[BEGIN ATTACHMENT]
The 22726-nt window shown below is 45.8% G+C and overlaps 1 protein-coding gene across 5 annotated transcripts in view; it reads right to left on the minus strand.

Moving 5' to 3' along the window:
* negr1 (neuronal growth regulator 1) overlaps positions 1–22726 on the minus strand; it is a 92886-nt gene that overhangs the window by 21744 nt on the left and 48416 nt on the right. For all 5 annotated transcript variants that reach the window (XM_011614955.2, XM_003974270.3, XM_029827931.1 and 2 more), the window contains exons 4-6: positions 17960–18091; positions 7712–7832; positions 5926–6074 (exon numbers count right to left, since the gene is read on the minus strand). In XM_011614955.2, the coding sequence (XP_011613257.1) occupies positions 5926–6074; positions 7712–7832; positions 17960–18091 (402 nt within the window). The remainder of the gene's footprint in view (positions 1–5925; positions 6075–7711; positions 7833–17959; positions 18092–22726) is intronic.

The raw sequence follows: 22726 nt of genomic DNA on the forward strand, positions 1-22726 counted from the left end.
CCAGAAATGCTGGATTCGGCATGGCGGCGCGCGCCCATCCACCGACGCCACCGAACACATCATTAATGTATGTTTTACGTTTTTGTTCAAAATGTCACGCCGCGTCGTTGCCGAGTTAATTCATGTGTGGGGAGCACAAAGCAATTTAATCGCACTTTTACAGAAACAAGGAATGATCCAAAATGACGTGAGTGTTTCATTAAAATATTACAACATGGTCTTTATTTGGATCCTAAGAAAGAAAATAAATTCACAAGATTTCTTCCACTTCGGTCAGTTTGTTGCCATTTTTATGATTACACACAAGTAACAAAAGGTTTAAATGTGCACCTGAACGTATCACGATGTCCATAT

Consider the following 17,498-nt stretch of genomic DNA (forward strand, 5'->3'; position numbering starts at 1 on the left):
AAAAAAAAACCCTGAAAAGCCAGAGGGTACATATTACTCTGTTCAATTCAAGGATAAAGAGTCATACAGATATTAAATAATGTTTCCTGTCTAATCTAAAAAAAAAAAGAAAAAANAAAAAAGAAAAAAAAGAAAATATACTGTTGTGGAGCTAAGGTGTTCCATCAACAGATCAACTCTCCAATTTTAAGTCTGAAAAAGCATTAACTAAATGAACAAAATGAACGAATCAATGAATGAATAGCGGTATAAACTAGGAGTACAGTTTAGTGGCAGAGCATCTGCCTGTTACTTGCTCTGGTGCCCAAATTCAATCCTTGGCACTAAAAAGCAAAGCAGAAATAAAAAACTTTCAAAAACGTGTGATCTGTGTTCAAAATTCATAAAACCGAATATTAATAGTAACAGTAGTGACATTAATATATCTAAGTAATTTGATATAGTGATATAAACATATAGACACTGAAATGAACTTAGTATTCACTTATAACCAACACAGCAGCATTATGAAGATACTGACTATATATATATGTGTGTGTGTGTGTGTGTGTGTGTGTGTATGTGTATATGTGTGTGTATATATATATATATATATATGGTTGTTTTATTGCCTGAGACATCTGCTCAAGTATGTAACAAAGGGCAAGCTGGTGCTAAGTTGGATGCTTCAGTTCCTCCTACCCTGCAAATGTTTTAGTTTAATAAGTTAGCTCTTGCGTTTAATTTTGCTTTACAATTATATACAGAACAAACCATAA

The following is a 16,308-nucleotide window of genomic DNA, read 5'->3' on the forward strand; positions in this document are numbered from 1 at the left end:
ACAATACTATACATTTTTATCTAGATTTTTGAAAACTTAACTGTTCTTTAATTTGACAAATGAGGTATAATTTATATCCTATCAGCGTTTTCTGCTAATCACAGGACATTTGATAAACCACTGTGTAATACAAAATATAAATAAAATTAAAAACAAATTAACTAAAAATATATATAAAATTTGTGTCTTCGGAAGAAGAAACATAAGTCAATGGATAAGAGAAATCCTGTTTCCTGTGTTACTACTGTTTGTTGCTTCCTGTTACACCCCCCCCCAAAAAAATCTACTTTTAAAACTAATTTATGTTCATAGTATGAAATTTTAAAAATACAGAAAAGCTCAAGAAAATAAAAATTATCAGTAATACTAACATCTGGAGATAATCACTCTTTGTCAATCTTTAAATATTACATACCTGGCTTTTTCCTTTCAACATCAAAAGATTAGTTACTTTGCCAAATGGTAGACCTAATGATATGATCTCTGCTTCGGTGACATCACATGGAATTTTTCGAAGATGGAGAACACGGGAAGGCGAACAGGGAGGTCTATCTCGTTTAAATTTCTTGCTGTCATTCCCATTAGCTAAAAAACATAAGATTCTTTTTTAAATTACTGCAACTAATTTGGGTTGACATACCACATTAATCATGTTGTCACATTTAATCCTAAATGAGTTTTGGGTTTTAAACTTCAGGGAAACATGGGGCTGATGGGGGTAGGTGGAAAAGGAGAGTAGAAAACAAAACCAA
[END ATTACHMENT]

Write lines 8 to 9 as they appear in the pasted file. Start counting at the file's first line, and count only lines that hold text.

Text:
The following is a 16,308-nucleotide window of genomic DNA, read 5'->3' on the forward strand; positions in this document are numbered from 1 at the left end:
ACAATACTATACATTTTTATCTAGATTTTTGAAAACTTAACTGTTCTTTAATTTGACAAATGAGGTATAATTTATATCCTATCAGCGTTTTCTGCTAATCACAGGACATTTGATAAACCACTGTGTAATACAAAATATAAATAAAATTAAAAACAAATTAACTAAAAATATATATAAAATTTGTGTCTTCGGAAGAAGAAACATAAGTCAATGGATAAGAGAAATCCTGTTTCCTGTGTTACTACTGTTTGTTGCTTCCTGTTACACCCCCCCCCAAAAAAATCTACTTTTAAAACTAATTTATGTTCATAGTATGAAATTTTAAAAATACAGAAAAGCTCAAGAAAATAAAAATTATCAGTAATACTAACATCTGGAGATAATCACTCTTTGTCAATCTTTAAATATTACATACCTGGCTTTTTCCTTTCAACATCAAAAGATTAGTTACTTTGCCAAATGGTAGACCTAATGATATGATCTCTGCTTCGGTGACATCACATGGAATTTTTCGAAGATGGAGAACACGGGAAGGCGAACAGGGAGGTCTATCTCGTTTAAATTTCTTGCTGTCATTCCCATTAGCTAAAAAACATAAGATTCTTTTTTAAATTACTGCAACTAATTTGGGTTGACATACCACATTAATCATGTTGTCACATTTAATCCTAAATGAGTTTTGGGTTTTAAACTTCAGGGAAACATGGGGCTGATGGGGGTAGGTGGAAAAGGAGAGTAGAAAACAAAACCAA